Importance of boosters
When someone tests positive for COVID-19 and recovers, the silver lining generally had been that they were not likely to be reinfected for some period of time. But some research has shown omicron doesn’t appear to protect against future infections as well as the earlier delta, alpha and beta variants of SARS-CoV-2, the virus that causes COVID-19.
Dr. Ashish Jha, COVID-19 response coordinator for the White House, said it’s too soon to know if there will be waves of infections in the coming months, but some of it will be based on how and if the omicron variants protect against future infections.
“If it generated a lot of population immunity, then we are going to see fewer infections into the summer, fall, winter,” he said during a May 18 briefing. “If it generated only a modest amount of immunity, we’re going to see more infections.”
That’s why infectious disease experts said getting fully vaccinated and boosted is still the most effective way to avoid getting seriously sick.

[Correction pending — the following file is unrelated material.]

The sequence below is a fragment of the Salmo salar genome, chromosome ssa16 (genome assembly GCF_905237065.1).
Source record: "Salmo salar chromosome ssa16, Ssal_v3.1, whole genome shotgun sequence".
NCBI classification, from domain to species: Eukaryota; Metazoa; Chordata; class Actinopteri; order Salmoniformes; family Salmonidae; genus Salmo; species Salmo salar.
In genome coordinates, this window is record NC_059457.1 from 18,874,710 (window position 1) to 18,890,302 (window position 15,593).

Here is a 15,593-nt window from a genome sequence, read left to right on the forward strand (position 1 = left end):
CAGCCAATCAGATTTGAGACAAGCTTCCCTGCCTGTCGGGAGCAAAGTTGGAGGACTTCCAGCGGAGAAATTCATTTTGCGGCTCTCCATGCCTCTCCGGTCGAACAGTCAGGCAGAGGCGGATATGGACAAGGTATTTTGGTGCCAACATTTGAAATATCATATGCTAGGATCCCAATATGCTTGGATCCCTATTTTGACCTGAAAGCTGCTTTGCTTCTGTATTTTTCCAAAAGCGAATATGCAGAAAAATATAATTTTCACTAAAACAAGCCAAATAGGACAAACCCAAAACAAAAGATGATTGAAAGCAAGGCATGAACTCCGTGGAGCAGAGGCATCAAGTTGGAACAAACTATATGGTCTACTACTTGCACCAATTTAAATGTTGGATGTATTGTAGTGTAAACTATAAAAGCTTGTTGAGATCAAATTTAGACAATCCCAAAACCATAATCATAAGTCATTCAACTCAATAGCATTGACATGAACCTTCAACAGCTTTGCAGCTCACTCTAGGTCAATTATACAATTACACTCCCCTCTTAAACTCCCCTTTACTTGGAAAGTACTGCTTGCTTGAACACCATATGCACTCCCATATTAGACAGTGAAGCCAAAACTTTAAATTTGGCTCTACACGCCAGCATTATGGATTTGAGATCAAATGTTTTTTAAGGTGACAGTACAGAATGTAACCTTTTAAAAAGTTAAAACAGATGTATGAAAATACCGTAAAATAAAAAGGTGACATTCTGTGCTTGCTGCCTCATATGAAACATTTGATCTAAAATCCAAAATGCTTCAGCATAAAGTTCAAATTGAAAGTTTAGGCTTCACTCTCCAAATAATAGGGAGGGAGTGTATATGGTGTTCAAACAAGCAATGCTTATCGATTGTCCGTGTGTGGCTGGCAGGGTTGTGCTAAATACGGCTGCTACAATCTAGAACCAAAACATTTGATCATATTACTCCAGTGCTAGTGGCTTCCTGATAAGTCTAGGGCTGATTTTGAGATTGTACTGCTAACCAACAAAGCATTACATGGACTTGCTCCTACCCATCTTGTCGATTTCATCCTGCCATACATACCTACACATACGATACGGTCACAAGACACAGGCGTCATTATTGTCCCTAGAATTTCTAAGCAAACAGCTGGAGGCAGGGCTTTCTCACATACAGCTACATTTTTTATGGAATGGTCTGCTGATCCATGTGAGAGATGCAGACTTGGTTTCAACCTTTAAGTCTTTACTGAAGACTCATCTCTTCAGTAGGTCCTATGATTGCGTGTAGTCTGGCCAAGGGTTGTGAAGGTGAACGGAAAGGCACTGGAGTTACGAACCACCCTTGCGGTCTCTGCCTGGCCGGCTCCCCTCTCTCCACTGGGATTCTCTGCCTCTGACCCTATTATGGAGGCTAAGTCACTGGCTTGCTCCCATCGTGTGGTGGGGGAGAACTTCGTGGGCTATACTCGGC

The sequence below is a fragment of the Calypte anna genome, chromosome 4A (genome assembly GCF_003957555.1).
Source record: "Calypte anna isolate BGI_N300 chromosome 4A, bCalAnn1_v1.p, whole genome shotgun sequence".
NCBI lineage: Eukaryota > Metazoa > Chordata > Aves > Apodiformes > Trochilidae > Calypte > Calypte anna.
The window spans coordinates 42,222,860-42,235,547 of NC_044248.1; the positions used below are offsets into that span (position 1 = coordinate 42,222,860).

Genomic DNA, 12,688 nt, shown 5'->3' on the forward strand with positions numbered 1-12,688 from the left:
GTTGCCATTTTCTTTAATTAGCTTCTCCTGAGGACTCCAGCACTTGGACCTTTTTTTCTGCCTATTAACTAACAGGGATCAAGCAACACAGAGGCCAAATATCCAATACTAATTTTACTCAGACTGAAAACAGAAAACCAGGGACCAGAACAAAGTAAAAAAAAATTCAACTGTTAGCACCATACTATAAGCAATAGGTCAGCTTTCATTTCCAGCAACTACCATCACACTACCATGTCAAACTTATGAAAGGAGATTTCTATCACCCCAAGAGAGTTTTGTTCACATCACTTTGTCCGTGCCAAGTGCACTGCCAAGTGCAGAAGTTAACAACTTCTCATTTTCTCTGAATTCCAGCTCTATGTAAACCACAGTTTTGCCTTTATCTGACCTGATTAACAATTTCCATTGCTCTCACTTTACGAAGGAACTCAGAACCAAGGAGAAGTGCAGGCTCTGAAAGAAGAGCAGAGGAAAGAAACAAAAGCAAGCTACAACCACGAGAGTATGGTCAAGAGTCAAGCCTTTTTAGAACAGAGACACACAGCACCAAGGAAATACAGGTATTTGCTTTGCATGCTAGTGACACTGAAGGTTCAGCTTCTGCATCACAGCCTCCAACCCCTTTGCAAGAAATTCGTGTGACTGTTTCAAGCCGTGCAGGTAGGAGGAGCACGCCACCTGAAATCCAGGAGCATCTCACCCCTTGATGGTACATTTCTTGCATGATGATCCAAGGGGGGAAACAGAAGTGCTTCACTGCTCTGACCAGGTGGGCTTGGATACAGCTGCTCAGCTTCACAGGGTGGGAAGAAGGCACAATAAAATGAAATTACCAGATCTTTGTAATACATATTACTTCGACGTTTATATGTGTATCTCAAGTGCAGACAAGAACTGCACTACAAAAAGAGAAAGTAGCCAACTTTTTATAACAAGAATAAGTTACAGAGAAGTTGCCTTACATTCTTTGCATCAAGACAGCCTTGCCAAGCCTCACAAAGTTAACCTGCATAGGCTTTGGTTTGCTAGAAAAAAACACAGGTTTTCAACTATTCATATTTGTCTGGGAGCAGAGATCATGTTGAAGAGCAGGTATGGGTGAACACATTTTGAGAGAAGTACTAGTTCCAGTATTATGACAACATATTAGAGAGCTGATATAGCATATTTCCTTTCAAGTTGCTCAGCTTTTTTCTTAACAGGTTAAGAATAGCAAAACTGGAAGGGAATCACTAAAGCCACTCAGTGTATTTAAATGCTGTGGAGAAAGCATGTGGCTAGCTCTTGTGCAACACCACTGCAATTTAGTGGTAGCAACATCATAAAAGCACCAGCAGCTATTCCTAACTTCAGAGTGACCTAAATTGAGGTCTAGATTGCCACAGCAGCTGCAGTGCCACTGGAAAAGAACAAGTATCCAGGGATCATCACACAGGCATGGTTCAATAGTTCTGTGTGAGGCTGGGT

“Nobody is saying [the vaccine] is going to completely protect you from getting the infection. They are not really designed for that,” Bulbin said. “What they have established is that they give you an immunologic foundation so that if you do get sick, it won’t be a serious illness.”
Health officials have recommended booster shots for most people over age 5 who are fully vaccinated against COVID-19.
People 5 and older who received the Pfizer-BioNTech for their initial two-shot vaccine series can get a booster about five months later. It is the same time frame for people 18 years of age and older who received the two-shot Moderna vaccine. People who received the one-dose Johnson & Johnson vaccine can get a booster dose two months later.